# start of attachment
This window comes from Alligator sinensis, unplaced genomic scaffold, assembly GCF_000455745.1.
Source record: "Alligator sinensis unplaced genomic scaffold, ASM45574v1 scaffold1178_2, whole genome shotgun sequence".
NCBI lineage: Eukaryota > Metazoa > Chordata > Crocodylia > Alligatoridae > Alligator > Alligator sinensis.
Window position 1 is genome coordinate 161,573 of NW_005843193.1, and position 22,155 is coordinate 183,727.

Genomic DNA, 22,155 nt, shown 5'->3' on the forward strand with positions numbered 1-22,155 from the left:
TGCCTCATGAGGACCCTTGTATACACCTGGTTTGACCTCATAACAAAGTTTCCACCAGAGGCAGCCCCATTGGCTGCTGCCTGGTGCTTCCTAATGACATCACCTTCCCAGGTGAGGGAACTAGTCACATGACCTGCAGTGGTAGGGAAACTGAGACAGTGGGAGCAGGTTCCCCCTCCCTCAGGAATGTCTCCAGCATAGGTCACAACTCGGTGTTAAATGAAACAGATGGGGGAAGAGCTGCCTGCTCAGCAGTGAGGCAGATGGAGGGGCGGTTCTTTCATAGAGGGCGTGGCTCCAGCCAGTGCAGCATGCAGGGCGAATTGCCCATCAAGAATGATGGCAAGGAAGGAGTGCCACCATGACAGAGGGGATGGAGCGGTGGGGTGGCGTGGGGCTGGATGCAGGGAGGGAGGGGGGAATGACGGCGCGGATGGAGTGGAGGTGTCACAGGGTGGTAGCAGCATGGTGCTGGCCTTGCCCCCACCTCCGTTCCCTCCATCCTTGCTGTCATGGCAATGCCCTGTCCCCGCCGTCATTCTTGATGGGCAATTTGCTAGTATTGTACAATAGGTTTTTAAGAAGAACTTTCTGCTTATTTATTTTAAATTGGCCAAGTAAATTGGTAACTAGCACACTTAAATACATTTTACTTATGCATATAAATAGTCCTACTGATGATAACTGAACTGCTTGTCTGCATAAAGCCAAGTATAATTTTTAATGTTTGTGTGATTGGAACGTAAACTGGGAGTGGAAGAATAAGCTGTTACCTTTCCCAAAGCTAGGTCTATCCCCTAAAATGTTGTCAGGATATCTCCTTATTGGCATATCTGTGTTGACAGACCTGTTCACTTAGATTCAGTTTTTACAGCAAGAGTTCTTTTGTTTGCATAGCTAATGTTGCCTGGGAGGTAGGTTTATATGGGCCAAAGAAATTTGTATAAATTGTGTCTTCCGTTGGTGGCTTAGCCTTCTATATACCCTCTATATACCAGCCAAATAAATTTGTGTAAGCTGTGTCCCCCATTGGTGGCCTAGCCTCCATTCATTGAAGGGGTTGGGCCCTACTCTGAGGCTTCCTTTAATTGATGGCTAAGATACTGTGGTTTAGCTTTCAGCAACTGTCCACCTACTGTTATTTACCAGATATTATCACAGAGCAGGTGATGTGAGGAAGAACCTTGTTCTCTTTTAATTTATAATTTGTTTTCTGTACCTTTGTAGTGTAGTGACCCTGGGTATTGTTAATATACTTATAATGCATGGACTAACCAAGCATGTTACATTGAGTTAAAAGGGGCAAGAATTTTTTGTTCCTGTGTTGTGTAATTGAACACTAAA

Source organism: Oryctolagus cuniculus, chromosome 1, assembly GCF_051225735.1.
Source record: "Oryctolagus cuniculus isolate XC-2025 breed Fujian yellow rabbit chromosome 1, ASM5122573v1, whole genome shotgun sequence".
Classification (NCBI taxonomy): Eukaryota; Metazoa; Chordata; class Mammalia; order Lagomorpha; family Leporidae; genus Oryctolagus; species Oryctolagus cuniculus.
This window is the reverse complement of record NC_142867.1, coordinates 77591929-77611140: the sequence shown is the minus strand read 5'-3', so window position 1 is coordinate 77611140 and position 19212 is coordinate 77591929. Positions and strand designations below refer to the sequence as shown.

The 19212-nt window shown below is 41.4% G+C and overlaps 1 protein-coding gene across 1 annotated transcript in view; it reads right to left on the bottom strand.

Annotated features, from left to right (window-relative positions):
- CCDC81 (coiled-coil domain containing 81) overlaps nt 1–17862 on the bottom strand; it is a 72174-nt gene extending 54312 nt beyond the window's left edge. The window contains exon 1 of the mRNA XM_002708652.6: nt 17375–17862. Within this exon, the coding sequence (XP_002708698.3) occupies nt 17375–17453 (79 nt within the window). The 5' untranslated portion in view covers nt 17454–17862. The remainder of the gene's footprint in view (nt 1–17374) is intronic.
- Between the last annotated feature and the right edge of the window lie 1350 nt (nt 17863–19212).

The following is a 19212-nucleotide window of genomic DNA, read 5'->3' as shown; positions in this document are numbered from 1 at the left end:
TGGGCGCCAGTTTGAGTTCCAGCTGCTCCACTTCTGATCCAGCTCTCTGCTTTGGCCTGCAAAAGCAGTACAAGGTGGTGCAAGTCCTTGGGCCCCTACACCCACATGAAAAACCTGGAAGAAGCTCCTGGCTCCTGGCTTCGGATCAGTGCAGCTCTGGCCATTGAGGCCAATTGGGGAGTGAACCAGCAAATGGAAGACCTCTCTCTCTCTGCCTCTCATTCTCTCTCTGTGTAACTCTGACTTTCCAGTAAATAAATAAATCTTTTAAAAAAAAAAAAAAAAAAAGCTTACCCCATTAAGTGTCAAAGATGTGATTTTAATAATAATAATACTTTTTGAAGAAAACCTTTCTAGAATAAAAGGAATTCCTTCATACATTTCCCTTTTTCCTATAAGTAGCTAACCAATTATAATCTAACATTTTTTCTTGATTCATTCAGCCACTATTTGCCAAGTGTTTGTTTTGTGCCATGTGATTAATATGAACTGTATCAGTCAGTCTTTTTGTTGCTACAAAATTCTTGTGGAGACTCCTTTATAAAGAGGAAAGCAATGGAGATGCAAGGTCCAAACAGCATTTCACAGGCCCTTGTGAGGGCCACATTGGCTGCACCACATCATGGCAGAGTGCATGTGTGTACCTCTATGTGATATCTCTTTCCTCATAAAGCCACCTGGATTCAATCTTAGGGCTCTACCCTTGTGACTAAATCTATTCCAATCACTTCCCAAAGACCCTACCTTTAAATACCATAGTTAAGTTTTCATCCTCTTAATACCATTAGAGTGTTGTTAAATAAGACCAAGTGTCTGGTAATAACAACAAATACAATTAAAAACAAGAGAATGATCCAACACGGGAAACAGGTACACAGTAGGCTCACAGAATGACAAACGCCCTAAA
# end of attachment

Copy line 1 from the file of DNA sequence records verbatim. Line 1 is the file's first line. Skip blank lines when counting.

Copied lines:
This window comes from Alligator sinensis, unplaced genomic scaffold, assembly GCF_000455745.1.